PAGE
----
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Predatory Bank Practices

  1. Daniel Carter profile image90
    Daniel Carterposted 6 years ago

    I noted on the news last night that congress is trying to control bank interest rate hikes, and other predatory practices, at the same time that banks are countering such moves as quickly as they can with sudden new hidden an announced fees. So the madness continues.

    I've been trying to refi my home. The mortgage was a Country Wide loan, sold to Bank of America. After (seriously) 10 phone calls I had virtually no help or answers as to why they wouldn't help me refi my mortgage to lower the interest rate. So then I called the Obama plan for loan modification and guess who answered? Bank of America. Not even a joke. Guy said, "The buck stops here" promised a lot and then never called back, didn't return calls and more.

    I went through 5 (really FIVE) more lenders before I found one that was legit and could work with me. I didn't have a bad loan, except that it was a loan to my advantage, not B of A's, and they declared it "junk" loan because they categorized it as a liability to THEM.

    The news article said that credit unions don't have such predatory practices, and I think Americans are going to catch on to that. I've banked at a credit union for 20 years, and have always had good luck with them (except for this mortgage refi).

    I don't know about you, but I think if we don't want to be controlled and "owned" by these money machines, we need to bring them to their knees by taking our accounts and everything we possibly can to smaller, more local (but proven reliable) institutions like credit unions.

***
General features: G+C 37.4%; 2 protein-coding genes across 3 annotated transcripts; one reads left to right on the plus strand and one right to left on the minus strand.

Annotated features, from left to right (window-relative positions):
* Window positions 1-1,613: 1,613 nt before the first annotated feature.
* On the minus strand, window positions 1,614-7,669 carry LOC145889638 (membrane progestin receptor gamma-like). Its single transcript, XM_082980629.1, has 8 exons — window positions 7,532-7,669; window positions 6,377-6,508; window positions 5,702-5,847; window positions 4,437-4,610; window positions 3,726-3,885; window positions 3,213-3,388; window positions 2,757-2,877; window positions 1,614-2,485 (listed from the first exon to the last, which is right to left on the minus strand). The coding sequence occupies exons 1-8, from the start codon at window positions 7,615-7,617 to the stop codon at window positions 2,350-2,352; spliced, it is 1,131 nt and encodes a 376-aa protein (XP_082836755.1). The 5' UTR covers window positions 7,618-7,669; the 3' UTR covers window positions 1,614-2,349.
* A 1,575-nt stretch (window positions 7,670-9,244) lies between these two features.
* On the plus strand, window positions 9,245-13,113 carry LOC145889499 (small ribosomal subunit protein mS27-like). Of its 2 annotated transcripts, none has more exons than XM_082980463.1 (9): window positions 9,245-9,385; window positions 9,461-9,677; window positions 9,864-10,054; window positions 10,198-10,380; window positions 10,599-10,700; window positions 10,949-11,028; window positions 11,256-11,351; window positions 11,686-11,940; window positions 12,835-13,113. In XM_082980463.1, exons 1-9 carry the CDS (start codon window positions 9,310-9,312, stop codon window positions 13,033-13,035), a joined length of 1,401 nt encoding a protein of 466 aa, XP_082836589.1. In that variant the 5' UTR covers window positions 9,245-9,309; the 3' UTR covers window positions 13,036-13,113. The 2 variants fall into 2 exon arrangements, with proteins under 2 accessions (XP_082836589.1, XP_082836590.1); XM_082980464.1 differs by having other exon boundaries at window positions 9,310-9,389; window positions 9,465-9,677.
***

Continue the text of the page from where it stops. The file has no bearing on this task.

What are your thoughts?

    1. mod2vint profile image68
      mod2vintposted 6 years ago in reply to this

      I have been banking with a credit union for over 15 years, don't think they are not sneaky either. The newest fees with them: Use your debit card for a non signature purchase and you get a .25 fee have a statement mailed to you instead of getting it online a fee. The statement thing doesn't bother me so much, but the one for using the debit card does. After all they spent years training us to use the damn cards now they tack on the fee.

  2. Misha profile image74
    Mishaposted 6 years ago

    It takes two to tango. As soon as you stop being a prey, they stop being a predator smile

    1. 0
      jerrylposted 6 years ago in reply to this

      Misha,  Yes, it takes two to tango.  If the banks do not make loans, the system collapses.  If people don't borrow, the system collapses.
      The banksters caused the depression, by contracting the money supply.

      Under this debt system, not all people can stop being prey.  If that occured, we would be left without a medium of exchange.  The system has to be changed. The masses, will never be able to totally get out of debt, until that change comes.

      If you have money, someone else has to have debt, or the money would not exist.  The select few prosper on the indebtedness of the many.

      1. Daniel Carter profile image90
        Daniel Carterposted 6 years ago in reply to this